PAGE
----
According to a recent artificial intelligence (AI) study, loneliness and unhappiness may actually accelerate the aging process. Additionally, while the study shows that smoking may shorten one’s lifespan, it also demonstrates that being miserable or lonely has a considerably greater impact on how quickly one age.
Aging accelerated by loneliness and unhappiness
According to a recent Fortune article, scientists discovered that feeling depressed or lonely accelerates aging. Not to mention the fact that unhappiness goes further in aging mortals than their hazardous cigar-smoking habit.
Furthermore, the news source mentions that the current discoveries were a result of an AI study. The researchers examined the subjects’ biometric and blood data to determine how loneliness and happiness impact us, particularly as we age. In addition, they paid close attention to any indications of accelerated aging, in which, “molecular damage accumulates and contributes to the development of aging-related frailty and serious diseases.” Most importantly, this procedure frequently affects those who have a history of stroke, liver disease, or lung disease. In addition to these health problems, smokers often age more quickly.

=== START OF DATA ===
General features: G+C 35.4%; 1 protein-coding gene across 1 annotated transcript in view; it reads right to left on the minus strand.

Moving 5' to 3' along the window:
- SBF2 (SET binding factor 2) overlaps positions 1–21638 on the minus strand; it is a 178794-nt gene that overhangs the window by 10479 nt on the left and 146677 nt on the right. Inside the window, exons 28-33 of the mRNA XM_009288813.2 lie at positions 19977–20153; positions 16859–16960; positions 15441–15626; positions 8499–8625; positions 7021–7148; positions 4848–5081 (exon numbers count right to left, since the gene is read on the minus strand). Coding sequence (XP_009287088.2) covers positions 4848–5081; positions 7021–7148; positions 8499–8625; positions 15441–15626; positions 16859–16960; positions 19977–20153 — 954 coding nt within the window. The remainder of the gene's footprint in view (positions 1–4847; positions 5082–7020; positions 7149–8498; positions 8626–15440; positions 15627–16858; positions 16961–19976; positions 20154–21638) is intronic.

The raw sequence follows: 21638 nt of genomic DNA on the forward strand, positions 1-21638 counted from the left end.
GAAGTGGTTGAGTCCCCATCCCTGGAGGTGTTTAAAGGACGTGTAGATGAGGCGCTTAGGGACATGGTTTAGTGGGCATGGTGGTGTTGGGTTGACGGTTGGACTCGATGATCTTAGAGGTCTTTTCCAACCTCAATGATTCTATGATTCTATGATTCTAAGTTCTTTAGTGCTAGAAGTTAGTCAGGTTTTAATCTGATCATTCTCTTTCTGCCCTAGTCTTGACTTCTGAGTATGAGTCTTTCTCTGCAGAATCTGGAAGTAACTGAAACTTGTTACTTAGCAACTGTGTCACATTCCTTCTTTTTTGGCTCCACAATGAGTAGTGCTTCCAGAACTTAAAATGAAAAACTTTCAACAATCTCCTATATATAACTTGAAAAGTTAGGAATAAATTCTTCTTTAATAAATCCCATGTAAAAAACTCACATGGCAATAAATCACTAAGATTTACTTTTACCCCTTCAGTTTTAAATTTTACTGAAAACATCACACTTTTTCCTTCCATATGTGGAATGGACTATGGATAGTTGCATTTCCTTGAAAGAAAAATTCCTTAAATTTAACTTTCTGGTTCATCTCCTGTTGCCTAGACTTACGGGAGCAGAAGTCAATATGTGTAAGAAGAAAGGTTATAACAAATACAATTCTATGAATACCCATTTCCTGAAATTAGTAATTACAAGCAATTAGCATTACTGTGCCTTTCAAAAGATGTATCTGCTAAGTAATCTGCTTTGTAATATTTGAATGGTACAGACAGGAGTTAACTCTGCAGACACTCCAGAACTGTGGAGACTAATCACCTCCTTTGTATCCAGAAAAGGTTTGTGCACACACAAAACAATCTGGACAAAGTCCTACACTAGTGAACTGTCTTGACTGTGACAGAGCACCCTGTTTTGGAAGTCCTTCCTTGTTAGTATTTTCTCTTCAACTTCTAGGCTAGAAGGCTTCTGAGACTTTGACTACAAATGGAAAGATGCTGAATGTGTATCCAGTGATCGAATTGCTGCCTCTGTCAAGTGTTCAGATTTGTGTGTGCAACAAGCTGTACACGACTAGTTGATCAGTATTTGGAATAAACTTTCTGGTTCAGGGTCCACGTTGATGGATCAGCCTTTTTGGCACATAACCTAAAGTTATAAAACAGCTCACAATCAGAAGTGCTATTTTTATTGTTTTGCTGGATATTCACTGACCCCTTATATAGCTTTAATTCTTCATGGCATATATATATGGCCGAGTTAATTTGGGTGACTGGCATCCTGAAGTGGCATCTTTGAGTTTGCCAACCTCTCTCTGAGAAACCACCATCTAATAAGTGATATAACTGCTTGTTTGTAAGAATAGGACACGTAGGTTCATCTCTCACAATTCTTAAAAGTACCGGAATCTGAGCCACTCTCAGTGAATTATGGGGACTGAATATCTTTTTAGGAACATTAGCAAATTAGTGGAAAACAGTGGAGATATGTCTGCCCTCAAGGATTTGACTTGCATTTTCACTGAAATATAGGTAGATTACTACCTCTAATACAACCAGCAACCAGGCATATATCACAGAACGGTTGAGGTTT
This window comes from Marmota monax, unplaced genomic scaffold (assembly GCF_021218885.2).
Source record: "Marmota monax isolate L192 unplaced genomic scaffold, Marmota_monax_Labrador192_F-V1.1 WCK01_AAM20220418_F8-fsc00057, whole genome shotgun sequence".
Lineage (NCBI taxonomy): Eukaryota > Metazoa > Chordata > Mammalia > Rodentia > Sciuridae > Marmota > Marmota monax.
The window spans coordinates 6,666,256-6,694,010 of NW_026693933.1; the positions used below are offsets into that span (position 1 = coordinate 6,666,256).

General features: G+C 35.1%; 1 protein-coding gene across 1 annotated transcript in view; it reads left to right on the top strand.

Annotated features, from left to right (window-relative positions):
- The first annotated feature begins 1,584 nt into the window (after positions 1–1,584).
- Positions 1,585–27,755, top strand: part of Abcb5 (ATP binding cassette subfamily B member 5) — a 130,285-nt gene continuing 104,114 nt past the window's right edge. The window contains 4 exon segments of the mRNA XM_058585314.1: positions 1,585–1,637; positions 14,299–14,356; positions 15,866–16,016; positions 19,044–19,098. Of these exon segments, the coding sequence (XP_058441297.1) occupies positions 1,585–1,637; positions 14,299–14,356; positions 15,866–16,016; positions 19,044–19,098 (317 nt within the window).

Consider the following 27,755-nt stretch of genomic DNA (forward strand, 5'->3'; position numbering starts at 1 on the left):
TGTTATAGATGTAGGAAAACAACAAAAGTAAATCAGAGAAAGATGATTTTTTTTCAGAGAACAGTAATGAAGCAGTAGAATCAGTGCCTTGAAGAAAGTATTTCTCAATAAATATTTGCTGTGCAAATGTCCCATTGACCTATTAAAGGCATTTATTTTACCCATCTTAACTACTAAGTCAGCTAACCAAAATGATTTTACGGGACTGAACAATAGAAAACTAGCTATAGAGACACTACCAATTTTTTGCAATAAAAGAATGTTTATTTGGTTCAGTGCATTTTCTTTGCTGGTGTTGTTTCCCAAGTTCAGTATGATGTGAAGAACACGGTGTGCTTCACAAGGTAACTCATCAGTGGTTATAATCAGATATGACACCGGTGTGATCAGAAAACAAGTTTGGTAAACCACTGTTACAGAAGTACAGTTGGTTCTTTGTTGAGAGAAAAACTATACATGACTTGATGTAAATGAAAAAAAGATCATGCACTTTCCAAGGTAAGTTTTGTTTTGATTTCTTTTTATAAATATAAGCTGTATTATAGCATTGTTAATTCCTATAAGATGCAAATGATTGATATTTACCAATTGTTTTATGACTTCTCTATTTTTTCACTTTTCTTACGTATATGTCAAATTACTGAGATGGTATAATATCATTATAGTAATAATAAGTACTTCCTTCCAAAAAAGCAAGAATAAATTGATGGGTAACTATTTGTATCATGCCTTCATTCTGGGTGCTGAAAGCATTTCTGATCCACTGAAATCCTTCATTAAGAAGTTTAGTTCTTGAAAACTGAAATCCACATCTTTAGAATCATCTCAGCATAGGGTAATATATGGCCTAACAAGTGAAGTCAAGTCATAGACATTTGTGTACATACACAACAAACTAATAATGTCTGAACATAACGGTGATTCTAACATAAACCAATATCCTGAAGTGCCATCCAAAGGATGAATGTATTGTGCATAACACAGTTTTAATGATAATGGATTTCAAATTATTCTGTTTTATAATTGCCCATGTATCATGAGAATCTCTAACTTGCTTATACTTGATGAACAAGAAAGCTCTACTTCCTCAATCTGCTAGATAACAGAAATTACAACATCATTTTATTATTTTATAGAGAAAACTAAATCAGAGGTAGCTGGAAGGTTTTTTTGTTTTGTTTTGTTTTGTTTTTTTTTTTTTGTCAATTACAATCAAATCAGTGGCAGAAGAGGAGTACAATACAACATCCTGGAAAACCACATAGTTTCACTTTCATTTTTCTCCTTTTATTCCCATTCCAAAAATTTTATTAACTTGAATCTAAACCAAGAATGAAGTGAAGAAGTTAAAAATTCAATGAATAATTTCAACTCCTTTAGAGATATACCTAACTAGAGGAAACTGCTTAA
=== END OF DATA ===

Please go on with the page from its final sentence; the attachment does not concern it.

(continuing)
According to the AI study, it turns out that being alone or sad is actually worse than smoking.
Disease-Related Accelerated Aging
The study algorithm also found that those with illnesses including lung disease and stroke only aged more quickly by about 1.5 years.
According to Science Alert’s most recent news report, the study examined patients who were suffering from a variety of illnesses, such as cancer, liver disease, and heart disease. These persons aged more quickly than people who were disease-free, according to the findings.
On the other hand, it would appear that a person’s mental health has a substantial impact on how quickly they age. According to the AI study, those who experience sadness and loneliness age more quickly than smokers and those afflicted with illnesses. In fact, the computer calculates that lonely participants aged about 1.65 years. In contrast, smokers only advance their aging by about 1.25 years per year.
Of course, the results do not necessarily imply that smoking is better, Science Alert points out in a recent article. It nevertheless remains true that smoking carries the greatest number of risk factors as smokers run the risk of developing cancer or heart disease.